Scissors, penknives, and razor blades scratched,
               cut, and shortened the voluptuous dresses
               of prelates, of squares and houses, and trees

As my trees were cut away from the power lines, saws into branches, lines from your poems floated intact through my thoughts, nourishing my resolve not to let go of anything important—at least, not without a fight—and your poems likening trees to cathedrals lent me the strength to keep standing there in my driveway, not creeping back inside the house, intimidated and small. Thank you.

Furthermore, Mr. Zagajewski, I feel I have been to your Lvov. Thank you for writing it, for writing everything you’ve written, each poem a door, and every door leads to a certain type of beauty that I might not otherwise have been allowed access to. Reading your work helps me to understand the things that exiles can never say to their children. During the Bay of Pigs invasion, my father and his family fled Cuba. The Cuba of my father’s childhood no longer exists in any real way; the closest thing I have to it is your Lvov. I’ll always imagine a second life for myself, the life I would have had if my father stayed. Nothing of that life exists for me in any real way outside of a sort of inherited nostalgia, and of course, poetry.

I wrote a poem on an airplane after I heard you read at the University of Chicago a few years ago and you spoke about writing poems on trains. The airplane poem I wrote after that was inspired by your poem “How Clowns Go” and I hope you don’t mind my taking liberties with and co-opting some of your sentiments here:

Prop Plane

Piglet squeaks come from the wheels
like they’re saying good-bye New York City. Goodbye
mice in my brother’s apartment. I imagine him standing at the station
waiting for the subway. Imagine him standing on the roof
of the house in Queens watching planes/ watching my plane skate away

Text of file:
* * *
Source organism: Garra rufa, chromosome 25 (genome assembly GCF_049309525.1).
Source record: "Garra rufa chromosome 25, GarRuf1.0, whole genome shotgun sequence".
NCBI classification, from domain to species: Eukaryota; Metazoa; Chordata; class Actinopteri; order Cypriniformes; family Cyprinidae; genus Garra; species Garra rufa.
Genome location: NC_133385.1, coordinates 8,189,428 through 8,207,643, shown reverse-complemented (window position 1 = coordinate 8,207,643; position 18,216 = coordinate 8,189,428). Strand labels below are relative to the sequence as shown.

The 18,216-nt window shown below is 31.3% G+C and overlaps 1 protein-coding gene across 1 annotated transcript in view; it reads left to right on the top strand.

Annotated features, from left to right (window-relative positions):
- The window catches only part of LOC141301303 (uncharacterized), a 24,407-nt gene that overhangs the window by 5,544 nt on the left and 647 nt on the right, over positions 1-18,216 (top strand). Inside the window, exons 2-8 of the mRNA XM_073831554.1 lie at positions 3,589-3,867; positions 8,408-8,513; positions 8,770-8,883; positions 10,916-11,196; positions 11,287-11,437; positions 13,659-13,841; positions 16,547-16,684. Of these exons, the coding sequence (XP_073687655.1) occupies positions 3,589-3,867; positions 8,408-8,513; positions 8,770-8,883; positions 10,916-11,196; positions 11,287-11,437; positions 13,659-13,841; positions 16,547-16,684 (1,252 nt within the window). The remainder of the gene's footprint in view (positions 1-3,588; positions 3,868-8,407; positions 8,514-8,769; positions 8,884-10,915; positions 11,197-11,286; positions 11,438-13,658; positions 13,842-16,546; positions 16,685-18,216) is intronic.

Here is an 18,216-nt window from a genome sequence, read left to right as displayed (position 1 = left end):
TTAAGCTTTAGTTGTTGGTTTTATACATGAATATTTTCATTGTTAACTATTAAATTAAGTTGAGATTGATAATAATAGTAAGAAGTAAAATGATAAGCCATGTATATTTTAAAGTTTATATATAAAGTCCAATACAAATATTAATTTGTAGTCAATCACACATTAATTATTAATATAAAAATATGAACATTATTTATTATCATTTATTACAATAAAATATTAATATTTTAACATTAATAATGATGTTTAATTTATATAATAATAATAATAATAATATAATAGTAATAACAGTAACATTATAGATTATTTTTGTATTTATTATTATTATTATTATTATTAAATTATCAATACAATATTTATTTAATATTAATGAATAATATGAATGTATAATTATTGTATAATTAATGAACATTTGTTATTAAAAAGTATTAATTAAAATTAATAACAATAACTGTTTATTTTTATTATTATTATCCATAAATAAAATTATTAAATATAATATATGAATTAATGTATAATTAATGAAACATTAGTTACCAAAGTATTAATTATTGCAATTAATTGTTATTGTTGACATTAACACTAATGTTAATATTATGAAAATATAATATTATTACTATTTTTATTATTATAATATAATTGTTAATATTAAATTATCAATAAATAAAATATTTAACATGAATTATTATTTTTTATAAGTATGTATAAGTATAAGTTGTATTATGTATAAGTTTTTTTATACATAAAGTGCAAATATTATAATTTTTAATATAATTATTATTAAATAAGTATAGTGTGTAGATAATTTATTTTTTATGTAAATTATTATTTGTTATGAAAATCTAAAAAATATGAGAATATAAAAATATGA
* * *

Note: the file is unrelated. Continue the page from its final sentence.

from the country of his grief.

There he is, standing at the station letting all the trains pass/ opening and closing
their doors for everyone but not for him. He just stands there/ hands folded,
he hasn’t got any bags/ or appointments. He’s not on the platform.
He’s on the roof
and there are two ways to get down:
the hundred year old ladder or the thousand year old jump.
If he goes down the ladder, he will have an old man’s superstitions.
He will be afraid
of airplanes and the words:
rudders, flaps, spoilers, landing gear. He will think I am dying
in every prop plane that passes overhead. What’s left is fear.
Leftover television news paranoia/ like a cold meatloaf stinking up the refrigerator.
What’s left is fear. He thinks today might be the day
he lights a cigarette and the whole house explodes.

This is how brothers go.
The distance from childhood is the distance between our cities
and the great indifference of age
disguises his fire
until the flames from the house reach up and catch my plane
then we disintegrate together,
and become piglets again
as the city rubs grit on our milk teeth.

Rena J. Mosteirin
July 2011
Bloomington, Indiana

Rena J. Mosteirin is a Cuban-American author of fiction and poetry. Her poetic novella “Nick Trail’s Thumb” was selected by Lydia Davis and published by Kore Press.